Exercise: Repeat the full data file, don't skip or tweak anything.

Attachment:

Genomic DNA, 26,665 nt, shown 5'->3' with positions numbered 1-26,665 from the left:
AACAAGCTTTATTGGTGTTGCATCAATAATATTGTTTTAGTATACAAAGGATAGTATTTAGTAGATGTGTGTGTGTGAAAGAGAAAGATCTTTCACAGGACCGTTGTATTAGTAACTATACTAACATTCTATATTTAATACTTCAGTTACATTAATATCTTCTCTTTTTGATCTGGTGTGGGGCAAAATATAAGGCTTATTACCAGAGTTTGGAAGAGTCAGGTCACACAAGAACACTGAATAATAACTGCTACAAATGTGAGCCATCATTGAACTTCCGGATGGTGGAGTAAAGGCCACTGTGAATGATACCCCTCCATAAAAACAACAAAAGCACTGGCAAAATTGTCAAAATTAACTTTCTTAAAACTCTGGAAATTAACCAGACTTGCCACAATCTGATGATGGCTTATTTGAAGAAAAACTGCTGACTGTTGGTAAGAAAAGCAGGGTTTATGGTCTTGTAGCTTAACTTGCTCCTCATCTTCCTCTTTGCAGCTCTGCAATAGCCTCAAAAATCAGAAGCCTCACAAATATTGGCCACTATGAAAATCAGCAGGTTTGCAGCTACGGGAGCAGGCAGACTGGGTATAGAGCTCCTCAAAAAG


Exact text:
Genomic DNA, 26,665 nt, shown 5'->3' with positions numbered 1-26,665 from the left:
AACAAGCTTTATTGGTGTTGCATCAATAATATTGTTTTAGTATACAAAGGATAGTATTTAGTAGATGTGTGTGTGTGAAAGAGAAAGATCTTTCACAGGACCGTTGTATTAGTAACTATACTAACATTCTATATTTAATACTTCAGTTACATTAATATCTTCTCTTTTTGATCTGGTGTGGGGCAAAATATAAGGCTTATTACCAGAGTTTGGAAGAGTCAGGTCACACAAGAACACTGAATAATAACTGCTACAAATGTGAGCCATCATTGAACTTCCGGATGGTGGAGTAAAGGCCACTGTGAATGATACCCCTCCATAAAAACAACAAAAGCACTGGCAAAATTGTCAAAATTAACTTTCTTAAAACTCTGGAAATTAACCAGACTTGCCACAATCTGATGATGGCTTATTTGAAGAAAAACTGCTGACTGTTGGTAAGAAAAGCAGGGTTTATGGTCTTGTAGCTTAACTTGCTCCTCATCTTCCTCTTTGCAGCTCTGCAATAGCCTCAAAAATCAGAAGCCTCACAAATATTGGCCACTATGAAAATCAGCAGGTTTGCAGCTACGGGAGCAGGCAGACTGGGTATAGAGCTCCTCAAAAAG